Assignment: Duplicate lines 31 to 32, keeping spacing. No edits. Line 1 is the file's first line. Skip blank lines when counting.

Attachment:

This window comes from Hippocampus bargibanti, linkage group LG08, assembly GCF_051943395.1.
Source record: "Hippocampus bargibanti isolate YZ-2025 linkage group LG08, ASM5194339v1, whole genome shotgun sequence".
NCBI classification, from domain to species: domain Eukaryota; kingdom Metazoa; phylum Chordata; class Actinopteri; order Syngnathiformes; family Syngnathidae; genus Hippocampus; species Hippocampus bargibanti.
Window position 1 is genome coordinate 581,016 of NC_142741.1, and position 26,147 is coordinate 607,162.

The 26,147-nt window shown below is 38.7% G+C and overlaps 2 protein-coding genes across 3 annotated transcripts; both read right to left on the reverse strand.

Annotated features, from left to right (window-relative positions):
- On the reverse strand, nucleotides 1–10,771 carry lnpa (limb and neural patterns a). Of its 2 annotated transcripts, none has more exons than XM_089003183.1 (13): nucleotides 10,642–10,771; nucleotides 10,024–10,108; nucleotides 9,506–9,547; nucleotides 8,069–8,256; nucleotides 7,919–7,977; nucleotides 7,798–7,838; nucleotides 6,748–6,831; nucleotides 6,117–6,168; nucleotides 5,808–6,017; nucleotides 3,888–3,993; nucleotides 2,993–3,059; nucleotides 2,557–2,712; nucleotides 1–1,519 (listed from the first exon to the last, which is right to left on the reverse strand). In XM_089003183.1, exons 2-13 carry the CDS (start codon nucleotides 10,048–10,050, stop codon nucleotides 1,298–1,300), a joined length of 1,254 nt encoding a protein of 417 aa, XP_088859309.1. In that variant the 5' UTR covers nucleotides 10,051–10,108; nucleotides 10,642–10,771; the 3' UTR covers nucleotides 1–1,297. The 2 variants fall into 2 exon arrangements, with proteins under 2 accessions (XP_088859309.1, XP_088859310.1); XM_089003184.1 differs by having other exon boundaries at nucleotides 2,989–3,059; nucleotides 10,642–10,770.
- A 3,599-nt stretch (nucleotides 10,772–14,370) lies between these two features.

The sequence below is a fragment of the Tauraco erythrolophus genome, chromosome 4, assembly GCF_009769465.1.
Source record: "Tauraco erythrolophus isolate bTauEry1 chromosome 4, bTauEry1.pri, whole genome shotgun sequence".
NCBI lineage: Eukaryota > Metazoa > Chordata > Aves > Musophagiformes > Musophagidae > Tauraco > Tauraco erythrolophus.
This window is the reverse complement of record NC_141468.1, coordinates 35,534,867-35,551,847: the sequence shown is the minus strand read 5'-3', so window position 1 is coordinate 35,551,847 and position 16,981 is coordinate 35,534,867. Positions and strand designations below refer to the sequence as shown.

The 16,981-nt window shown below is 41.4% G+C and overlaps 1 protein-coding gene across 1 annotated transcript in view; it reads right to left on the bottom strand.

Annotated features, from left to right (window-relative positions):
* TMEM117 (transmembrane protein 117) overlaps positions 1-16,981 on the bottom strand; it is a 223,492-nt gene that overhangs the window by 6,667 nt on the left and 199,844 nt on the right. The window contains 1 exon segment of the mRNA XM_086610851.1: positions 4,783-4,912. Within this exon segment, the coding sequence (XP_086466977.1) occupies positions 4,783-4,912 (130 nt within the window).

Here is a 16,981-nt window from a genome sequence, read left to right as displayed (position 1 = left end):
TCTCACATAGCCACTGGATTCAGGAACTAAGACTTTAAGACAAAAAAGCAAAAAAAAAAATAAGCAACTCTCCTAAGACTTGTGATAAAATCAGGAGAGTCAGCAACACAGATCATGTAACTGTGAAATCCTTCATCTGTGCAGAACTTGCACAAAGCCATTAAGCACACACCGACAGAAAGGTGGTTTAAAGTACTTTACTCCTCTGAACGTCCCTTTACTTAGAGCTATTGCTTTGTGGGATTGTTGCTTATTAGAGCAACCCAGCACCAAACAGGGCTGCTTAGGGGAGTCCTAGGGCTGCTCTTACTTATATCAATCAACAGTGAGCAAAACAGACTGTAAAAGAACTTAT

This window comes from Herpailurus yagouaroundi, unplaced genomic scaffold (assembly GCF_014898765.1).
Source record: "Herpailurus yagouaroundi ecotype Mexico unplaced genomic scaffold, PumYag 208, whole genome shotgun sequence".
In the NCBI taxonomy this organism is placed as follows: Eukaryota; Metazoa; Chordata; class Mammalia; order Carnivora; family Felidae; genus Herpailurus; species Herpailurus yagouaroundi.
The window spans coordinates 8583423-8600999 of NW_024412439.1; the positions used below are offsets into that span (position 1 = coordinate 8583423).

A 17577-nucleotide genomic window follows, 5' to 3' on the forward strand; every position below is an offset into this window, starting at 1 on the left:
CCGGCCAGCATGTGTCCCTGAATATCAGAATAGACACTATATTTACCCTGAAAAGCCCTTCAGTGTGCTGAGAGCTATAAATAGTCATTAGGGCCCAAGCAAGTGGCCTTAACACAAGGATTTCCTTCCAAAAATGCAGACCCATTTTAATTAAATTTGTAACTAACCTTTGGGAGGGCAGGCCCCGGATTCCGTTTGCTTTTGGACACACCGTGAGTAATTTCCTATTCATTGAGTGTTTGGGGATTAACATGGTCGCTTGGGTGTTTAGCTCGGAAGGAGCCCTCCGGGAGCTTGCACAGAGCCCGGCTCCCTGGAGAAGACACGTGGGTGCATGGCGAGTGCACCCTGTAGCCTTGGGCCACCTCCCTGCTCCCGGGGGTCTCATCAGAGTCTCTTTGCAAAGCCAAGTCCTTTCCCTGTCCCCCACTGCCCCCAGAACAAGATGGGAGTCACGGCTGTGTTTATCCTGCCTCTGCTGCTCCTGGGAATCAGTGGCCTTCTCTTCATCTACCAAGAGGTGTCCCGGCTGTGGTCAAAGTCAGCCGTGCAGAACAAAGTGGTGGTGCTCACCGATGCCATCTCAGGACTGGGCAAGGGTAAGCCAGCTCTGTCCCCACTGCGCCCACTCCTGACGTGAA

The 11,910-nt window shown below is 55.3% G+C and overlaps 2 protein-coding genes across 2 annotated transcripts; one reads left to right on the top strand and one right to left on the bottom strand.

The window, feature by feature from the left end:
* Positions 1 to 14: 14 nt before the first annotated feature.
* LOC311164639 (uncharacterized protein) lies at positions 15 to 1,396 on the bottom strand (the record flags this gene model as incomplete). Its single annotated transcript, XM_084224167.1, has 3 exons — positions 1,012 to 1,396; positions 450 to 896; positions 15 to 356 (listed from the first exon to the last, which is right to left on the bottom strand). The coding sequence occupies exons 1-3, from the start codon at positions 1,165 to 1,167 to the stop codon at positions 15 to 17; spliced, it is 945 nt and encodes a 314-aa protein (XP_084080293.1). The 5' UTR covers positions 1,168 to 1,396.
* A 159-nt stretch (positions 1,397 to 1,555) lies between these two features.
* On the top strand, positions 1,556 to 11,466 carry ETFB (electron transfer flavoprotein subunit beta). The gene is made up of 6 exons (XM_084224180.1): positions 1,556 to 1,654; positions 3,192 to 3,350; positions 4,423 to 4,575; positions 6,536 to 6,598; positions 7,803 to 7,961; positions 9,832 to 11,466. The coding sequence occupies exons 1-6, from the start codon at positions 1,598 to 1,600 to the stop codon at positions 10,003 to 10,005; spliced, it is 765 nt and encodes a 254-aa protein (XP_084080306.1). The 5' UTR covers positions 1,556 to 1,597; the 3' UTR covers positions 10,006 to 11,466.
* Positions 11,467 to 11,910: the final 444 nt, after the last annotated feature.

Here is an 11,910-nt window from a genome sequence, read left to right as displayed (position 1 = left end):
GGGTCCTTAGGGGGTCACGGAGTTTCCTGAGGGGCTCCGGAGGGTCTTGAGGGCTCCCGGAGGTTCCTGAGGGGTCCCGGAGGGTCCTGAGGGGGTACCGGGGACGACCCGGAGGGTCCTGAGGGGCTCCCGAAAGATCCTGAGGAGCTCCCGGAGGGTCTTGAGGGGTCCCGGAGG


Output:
Here is an 11,910-nt window from a genome sequence, read left to right as displayed (position 1 = left end):
GGGTCCTTAGGGGGTCACGGAGTTTCCTGAGGGGCTCCGGAGGGTCTTGAGGGCTCCCGGAGGTTCCTGAGGGGTCCCGGAGGGTCCTGAGGGGGTACCGGGGACGACCCGGAGGGTCCTGAGGGGCTCCCGAAAGATCCTGAGGAGCTCCCGGAGGGTCTTGAGGGGTCCCGGAGG